Senaida, 18 – FUNDED
As an Asian female musician and producer, Senaida Ng hopes to become an ambassador for diversity and inclusion in the industry. And, although she’s only 18, this Paliwal Club of 100 grant winner is well on her way. She’s currently studying at the Clive Davis Institute of Recorded Music at New York University’s Tisch School of the Arts with a focus on music production and technology. And, she has played at Carnegie Hall — a dream of many musicians. But, it has been without challenges that she has worked to overcome. Read on to learn more about her story.
What is your professional dream?
After I graduate, my goal is to become an established producer with music technology and explore ways to implement artificial intelligence into the music creation process. My dream is to be the first Asian woman to win the GRAMMY for Producer of the Year.
What does being in the Paliwal Club mean to you?
It is a huge honor because I’m extremely interested in the intersection between arts and technology. I’m extremely proud to be part of such a talented group of young women.
Women are underrepresented in STEAM. How can we change this?
As a female producer, I often find myself in a room full of men and it used to be intimidating. But I’ve realized that in order for the industry to be more diverse, I have to use my voice and influence to inspire change. We are the future. It’s also really important for me to surround myself with people who support me and my artistry.
What are some of the challenges you have faced along the way?
When I was 14, I entered the Canadian Music Competition and made it to the final round. I had a good chance of winning that year, but when I got on stage that day, my hands wouldn’t stop shaking. I was so nervous that a few minutes into the piece, I had a memory slip and couldn’t keep going. I stopped playing completely and sat there in terror for almost a minute until I could remember where I was. I stumbled through the rest of the piece and ran off the stage crying. At that moment, I wanted to give up on playing the piano. It was so embarrassing, and I knew I had let my teacher, my parents, and myself down. After that, I was traumatized and every time I went on stage, I would have a memory slip or a bad performance. This continued for a year and a half, but I persisted. I continued to go on stage hoping that my trauma would go away and I would be able to perform again. It wasn’t until in 2015, when I entered the Elite International Music Competition, that everything changed. I knew I was still traumatized and I was so afraid of messing up that I practiced vigorously every day for several hours until I was sure that I had memorized the piece inside and out. When I walked into the competition room, I felt oddly relaxed. I decided not to focus on playing the right notes, but to just enjoy the performance and express myself through the music. I played extremely well and placed second in the competition. I was also invited to perform at Carnegie Hall for the competition’s gala concert.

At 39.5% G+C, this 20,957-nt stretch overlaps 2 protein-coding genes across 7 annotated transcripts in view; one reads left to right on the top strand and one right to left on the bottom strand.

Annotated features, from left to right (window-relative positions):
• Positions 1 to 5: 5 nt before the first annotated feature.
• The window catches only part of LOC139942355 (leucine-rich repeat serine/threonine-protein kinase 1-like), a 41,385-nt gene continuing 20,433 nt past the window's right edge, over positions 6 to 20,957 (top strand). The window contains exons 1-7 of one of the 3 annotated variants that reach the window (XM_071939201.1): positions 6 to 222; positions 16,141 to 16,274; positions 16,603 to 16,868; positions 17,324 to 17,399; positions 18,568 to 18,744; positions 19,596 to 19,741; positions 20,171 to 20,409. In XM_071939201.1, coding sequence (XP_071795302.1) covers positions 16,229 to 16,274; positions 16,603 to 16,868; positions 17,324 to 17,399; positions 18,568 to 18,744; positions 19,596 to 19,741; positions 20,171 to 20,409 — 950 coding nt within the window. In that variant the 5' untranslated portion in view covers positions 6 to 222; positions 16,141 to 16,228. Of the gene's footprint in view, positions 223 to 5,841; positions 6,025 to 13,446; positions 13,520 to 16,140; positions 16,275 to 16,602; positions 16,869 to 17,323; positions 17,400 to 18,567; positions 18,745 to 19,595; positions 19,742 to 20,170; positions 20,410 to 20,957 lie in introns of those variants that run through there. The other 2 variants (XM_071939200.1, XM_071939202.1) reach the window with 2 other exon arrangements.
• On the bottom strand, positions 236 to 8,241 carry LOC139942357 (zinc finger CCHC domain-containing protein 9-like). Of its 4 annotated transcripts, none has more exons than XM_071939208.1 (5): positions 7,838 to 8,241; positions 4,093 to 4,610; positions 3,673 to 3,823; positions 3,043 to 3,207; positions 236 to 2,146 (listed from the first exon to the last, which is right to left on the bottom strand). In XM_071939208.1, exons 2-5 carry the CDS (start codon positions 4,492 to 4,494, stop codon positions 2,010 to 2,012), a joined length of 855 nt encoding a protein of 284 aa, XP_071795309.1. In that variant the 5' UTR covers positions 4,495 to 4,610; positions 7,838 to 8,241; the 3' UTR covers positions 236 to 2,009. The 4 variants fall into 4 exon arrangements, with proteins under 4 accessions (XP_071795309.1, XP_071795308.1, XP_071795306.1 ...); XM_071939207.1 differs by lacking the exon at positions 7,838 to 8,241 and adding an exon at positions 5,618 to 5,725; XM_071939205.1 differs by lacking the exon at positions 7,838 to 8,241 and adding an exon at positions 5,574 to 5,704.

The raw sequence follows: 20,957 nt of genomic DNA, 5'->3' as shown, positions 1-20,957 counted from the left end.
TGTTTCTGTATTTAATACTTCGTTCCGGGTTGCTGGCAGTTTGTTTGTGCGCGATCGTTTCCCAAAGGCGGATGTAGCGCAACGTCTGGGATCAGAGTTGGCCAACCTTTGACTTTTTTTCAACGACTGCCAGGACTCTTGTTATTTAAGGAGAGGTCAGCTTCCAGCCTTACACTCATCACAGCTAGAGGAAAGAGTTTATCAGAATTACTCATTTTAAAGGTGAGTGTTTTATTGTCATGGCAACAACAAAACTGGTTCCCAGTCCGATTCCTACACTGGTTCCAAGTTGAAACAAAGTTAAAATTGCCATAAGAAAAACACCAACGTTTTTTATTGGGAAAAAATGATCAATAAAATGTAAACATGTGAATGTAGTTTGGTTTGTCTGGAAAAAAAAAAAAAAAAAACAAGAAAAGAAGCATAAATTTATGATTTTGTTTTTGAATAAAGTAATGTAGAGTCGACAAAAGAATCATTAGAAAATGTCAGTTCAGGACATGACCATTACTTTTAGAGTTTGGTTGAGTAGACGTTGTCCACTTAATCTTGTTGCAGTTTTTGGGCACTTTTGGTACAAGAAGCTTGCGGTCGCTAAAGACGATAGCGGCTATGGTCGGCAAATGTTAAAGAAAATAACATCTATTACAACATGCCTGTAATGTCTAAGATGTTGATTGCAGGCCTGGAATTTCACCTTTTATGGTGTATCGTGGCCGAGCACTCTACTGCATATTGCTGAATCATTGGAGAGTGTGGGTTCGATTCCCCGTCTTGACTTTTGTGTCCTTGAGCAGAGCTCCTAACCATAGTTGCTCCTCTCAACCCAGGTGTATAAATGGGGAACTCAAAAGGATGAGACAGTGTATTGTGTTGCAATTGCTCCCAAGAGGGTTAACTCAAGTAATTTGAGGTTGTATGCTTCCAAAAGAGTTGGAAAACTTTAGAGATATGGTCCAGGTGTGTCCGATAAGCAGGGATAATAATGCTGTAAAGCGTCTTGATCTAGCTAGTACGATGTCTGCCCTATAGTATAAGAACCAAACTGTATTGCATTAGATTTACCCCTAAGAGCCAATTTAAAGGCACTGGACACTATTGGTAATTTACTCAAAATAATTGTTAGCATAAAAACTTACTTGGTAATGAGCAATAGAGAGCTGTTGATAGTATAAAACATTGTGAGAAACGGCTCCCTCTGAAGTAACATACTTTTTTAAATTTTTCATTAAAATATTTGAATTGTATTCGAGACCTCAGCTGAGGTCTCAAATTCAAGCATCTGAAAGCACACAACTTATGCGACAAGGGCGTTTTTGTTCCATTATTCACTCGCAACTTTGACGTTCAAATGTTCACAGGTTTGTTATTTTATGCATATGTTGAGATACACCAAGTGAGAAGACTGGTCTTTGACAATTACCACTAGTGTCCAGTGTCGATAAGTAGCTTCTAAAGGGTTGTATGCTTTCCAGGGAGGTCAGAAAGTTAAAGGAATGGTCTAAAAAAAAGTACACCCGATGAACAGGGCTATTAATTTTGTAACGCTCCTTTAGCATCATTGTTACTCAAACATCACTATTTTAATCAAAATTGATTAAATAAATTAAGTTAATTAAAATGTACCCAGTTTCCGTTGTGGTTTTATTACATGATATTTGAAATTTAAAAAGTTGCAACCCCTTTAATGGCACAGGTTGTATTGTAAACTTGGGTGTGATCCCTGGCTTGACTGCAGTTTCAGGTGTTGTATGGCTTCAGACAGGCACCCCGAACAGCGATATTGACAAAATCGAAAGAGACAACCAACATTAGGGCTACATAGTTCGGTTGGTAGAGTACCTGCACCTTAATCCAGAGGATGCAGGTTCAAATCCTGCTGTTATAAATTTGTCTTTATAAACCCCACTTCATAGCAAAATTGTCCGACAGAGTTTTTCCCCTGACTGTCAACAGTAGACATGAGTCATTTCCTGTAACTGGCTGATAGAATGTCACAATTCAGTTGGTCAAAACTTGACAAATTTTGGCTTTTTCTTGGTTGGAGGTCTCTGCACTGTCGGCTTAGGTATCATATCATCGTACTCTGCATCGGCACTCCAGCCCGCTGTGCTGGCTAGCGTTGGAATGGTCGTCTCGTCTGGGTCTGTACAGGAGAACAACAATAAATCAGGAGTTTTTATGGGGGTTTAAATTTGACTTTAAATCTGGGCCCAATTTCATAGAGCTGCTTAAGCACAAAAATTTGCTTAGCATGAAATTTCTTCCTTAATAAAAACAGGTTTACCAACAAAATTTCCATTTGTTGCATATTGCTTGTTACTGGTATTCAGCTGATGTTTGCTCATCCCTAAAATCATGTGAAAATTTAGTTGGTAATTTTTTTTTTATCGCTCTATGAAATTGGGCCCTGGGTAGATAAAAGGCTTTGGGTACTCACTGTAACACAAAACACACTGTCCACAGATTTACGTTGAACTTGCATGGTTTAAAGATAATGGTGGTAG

Rather than focusing on my trauma and stressing about playing all the right notes, I began enjoying my performances more and not caring as much because when I get on stage, I can’t control what happens; that’s what the hours of practice are for. Instead, I can only control how I feel so now, every time I go on stage, I try to convey my music as best as possible without worrying about anything else.
When I stood in Carnegie Hall in front of the massive audience, I could feel the energy of all the great musicians that I had played there before me and I knew, my hard work and dedication had paid off.
How will this grant from the 1,000 Dreams Fund help you reach your goals?
This grant will help me pay for my tuition at NYU. Being at NYU has been the most incredible experience because I’ve been able to have a network of extremely talented peers, have resources to studios and professors, and find inspiration in the best city in the world.